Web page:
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News & Press: Member Services

Utility Shutoffs During COVID-19 Emergency

Thursday, March 19, 2020  
Posted by: mpuaonline
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MPUA has heard from various municipal utilities across the state who are implementing health related emergency management plans for COVID-19. To support their communities during the COVID-19 outbreak, some utilities are not shutting off customers for non-payment.

 

At the time this article was written, there is no directive from the State of Missouri regarding  utility shutoffs during the national COVID-19 emergency. However, MPUA would recommend serious consideration of these practices to protect public health and safety during this time.

 

Yesterday, media outlets began reporting that the Governor’s office is sharing that major utility providers (water, gas, and electric) have agreed not to disconnect services for lack of payment in Missouri. This undoubtedly emanates from several large utilities – Municipal, Investor-owned, and Cooperative alike – having announced such practices. MPUA respects the local decision-making but you should know that there may be future state or policy developments for shutting off utility service during a public health emergency. We fully expect that the Federal legislative response to COVID-19 to potentially include language preventing electric, gas, and water shutoffs during the national emergency. Several state lawmakers have made inquiries of MPUA on this matter as well.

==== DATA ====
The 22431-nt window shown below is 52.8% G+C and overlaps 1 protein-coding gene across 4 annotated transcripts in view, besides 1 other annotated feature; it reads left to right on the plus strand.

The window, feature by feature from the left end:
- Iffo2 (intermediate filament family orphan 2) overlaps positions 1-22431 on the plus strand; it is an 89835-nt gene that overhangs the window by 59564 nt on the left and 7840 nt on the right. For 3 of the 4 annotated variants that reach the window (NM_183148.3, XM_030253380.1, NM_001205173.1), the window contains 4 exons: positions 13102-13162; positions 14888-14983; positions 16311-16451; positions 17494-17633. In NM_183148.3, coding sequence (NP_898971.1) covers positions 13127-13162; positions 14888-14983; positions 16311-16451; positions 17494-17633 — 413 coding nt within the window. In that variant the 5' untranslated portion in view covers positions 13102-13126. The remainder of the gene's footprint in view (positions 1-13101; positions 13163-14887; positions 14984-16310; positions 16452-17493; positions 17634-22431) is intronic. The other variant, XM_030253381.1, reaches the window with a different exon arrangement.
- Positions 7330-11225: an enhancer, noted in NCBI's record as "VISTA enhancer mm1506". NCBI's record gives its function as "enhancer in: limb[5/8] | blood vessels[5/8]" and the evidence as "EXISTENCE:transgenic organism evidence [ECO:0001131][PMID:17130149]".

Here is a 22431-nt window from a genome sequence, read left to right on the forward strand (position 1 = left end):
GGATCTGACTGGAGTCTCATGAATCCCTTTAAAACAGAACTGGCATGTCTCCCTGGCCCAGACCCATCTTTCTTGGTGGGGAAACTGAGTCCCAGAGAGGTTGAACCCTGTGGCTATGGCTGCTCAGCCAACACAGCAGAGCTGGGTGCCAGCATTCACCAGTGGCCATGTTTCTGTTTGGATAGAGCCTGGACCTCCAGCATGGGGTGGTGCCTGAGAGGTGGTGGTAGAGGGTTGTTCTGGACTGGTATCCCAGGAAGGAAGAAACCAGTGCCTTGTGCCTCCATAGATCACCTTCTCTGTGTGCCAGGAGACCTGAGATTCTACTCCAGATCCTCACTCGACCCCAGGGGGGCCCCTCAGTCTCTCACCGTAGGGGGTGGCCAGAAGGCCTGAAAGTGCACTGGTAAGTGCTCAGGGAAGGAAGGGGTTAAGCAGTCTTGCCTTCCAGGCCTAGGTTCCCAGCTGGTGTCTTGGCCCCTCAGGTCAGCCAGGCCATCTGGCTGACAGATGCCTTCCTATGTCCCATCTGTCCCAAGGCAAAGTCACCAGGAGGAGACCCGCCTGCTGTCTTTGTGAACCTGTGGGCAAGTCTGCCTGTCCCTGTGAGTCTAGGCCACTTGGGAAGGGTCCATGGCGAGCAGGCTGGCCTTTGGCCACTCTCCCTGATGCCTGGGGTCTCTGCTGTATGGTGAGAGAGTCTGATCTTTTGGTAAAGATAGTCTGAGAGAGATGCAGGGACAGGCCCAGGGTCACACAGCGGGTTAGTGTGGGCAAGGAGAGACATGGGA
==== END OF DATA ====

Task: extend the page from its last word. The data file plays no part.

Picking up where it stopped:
MPUA has been in touch with the Governor’s Office and federal/state lawmakers about this matter. They understand the concerns about the operational and fiscal impact on your systems when some customers get so far behind on their payments that they many never be able to repay what they owe.  As nonprofit utilities not reliant on private investment, paying customers are the only resource available to keep system services operational for all customers. Many nonprofit systems maintain limited reserves designed for infrastructure replacement, not cash flow to buoy customer revenues.  We are heartened that congressional discussions have begun to focus on infusing substantial sums of money into LIHEAP to mitigate non-payment of utility bills.


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